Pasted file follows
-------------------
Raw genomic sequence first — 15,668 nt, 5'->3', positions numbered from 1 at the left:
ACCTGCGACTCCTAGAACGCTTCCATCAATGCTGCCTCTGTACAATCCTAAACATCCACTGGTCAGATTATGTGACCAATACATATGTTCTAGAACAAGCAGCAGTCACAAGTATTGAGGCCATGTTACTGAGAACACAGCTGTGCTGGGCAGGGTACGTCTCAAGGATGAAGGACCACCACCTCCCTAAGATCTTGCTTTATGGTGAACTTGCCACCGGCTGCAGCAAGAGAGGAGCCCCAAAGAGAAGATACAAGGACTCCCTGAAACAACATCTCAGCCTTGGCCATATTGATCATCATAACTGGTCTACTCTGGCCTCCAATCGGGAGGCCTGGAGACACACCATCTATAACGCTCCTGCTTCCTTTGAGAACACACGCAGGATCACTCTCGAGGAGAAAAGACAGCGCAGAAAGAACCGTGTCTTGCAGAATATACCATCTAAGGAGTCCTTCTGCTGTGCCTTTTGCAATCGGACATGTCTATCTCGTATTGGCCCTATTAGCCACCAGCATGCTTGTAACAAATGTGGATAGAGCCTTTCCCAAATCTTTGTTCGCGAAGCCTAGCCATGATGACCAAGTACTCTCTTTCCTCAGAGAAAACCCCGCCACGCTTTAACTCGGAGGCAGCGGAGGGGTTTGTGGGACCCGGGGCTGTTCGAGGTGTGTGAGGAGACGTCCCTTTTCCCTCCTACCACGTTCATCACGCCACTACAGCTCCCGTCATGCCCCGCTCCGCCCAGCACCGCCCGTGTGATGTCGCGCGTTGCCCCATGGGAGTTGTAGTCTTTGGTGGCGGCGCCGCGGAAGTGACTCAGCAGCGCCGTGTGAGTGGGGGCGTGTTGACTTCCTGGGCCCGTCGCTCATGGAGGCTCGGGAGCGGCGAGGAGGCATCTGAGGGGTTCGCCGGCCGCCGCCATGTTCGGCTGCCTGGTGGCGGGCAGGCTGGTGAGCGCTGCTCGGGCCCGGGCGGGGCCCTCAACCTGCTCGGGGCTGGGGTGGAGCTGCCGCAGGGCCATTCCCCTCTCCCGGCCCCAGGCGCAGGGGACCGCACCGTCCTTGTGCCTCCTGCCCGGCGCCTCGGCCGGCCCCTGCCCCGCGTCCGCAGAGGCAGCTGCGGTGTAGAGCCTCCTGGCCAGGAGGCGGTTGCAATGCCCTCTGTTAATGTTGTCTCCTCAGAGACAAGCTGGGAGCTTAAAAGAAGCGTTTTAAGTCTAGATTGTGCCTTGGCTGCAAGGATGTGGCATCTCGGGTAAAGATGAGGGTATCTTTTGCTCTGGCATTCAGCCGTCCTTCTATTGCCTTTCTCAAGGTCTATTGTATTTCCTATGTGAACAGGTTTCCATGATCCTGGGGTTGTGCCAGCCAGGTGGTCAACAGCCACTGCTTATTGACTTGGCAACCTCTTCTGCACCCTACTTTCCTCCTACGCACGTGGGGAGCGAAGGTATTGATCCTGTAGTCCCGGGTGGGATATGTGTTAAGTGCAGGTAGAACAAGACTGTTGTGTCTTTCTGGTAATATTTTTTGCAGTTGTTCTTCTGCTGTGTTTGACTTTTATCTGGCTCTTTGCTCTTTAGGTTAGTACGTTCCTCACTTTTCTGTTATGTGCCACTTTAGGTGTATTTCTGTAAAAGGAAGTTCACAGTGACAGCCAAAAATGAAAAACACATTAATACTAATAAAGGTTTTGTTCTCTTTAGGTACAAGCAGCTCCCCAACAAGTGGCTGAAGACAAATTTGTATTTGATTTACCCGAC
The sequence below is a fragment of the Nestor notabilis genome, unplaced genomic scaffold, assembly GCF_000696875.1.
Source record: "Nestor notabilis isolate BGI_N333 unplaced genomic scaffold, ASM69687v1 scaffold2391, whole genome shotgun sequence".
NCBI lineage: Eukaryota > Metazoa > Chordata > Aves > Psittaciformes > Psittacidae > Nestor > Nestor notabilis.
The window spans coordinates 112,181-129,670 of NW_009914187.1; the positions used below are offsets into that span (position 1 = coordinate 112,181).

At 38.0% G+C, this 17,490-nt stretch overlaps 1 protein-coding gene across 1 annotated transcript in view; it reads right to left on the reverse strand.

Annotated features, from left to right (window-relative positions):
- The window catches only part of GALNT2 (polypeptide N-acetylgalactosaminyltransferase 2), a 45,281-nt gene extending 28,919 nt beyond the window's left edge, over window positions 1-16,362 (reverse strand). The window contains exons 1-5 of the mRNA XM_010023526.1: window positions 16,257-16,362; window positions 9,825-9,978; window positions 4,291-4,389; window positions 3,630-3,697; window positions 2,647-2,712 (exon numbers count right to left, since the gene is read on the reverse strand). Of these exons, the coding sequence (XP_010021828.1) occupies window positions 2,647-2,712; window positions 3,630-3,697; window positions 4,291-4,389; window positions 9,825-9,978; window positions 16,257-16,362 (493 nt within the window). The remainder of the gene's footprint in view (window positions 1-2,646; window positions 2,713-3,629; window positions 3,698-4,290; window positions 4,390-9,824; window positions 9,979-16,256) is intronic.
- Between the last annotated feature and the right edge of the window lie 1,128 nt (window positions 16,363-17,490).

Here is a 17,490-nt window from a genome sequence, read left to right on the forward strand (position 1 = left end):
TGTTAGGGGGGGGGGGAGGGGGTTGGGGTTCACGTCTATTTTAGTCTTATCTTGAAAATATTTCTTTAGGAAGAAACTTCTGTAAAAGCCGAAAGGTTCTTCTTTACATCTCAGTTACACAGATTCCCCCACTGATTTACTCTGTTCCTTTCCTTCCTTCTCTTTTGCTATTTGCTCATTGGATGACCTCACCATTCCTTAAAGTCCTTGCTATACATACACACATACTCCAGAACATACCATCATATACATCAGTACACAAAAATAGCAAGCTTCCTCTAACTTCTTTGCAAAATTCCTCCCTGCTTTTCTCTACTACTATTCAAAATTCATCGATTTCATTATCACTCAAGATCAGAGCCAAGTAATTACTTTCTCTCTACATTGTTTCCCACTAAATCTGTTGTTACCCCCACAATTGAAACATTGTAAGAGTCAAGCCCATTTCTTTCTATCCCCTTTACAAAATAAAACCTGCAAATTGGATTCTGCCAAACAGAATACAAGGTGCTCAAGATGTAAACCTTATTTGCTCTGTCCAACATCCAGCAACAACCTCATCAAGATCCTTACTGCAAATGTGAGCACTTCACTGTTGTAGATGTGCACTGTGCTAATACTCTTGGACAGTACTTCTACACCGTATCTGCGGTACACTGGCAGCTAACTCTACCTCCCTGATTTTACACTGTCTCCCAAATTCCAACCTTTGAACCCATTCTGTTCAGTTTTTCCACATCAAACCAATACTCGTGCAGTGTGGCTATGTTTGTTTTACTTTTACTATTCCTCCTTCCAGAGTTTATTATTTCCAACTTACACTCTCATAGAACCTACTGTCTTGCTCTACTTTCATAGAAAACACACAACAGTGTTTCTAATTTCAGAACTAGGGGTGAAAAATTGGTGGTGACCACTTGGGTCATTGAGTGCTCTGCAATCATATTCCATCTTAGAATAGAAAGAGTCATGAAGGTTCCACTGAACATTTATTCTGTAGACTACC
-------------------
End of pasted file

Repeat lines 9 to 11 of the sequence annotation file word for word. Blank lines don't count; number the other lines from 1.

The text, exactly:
- The window catches only part of GALNT2 (polypeptide N-acetylgalactosaminyltransferase 2), a 45,281-nt gene extending 28,919 nt beyond the window's left edge, over window positions 1-16,362 (reverse strand). The window contains exons 1-5 of the mRNA XM_010023526.1: window positions 16,257-16,362; window positions 9,825-9,978; window positions 4,291-4,389; window positions 3,630-3,697; window positions 2,647-2,712 (exon numbers count right to left, since the gene is read on the reverse strand). Of these exons, the coding sequence (XP_010021828.1) occupies window positions 2,647-2,712; window positions 3,630-3,697; window positions 4,291-4,389; window positions 9,825-9,978; window positions 16,257-16,362 (493 nt within the window). The remainder of the gene's footprint in view (window positions 1-2,646; window positions 2,713-3,629; window positions 3,698-4,290; window positions 4,390-9,824; window positions 9,979-16,256) is intronic.
- Between the last annotated feature and the right edge of the window lie 1,128 nt (window positions 16,363-17,490).

Here is a 17,490-nt window from a genome sequence, read left to right on the forward strand (position 1 = left end):